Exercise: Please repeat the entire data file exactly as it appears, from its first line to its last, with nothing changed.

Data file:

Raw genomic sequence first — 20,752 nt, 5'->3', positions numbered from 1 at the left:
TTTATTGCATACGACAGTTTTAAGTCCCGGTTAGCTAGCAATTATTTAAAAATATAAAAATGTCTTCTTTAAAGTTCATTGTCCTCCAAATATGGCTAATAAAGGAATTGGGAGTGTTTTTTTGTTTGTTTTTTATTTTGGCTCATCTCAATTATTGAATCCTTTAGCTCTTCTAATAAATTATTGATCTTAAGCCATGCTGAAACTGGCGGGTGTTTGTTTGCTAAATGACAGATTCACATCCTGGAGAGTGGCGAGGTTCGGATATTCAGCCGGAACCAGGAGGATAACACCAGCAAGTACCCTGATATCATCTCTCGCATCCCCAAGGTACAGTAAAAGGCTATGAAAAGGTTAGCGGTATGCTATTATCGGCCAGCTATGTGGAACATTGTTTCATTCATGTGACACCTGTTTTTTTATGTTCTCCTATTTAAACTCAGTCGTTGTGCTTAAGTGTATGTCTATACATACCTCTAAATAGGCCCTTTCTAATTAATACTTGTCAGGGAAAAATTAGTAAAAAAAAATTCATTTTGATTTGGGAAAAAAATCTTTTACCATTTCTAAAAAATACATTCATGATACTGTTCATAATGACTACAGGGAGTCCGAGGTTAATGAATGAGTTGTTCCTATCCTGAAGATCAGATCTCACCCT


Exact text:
Raw genomic sequence first — 20,752 nt, 5'->3', positions numbered from 1 at the left:
TTTATTGCATACGACAGTTTTAAGTCCCGGTTAGCTAGCAATTATTTAAAAATATAAAAATGTCTTCTTTAAAGTTCATTGTCCTCCAAATATGGCTAATAAAGGAATTGGGAGTGTTTTTTTGTTTGTTTTTTATTTTGGCTCATCTCAATTATTGAATCCTTTAGCTCTTCTAATAAATTATTGATCTTAAGCCATGCTGAAACTGGCGGGTGTTTGTTTGCTAAATGACAGATTCACATCCTGGAGAGTGGCGAGGTTCGGATATTCAGCCGGAACCAGGAGGATAACACCAGCAAGTACCCTGATATCATCTCTCGCATCCCCAAGGTACAGTAAAAGGCTATGAAAAGGTTAGCGGTATGCTATTATCGGCCAGCTATGTGGAACATTGTTTCATTCATGTGACACCTGTTTTTTTATGTTCTCCTATTTAAACTCAGTCGTTGTGCTTAAGTGTATGTCTATACATACCTCTAAATAGGCCCTTTCTAATTAATACTTGTCAGGGAAAAATTAGTAAAAAAAAATTCATTTTGATTTGGGAAAAAAATCTTTTACCATTTCTAAAAAATACATTCATGATACTGTTCATAATGACTACAGGGAGTCCGAGGTTAATGAATGAGTTGTTCCTATCCTGAAGATCAGATCTCACCCT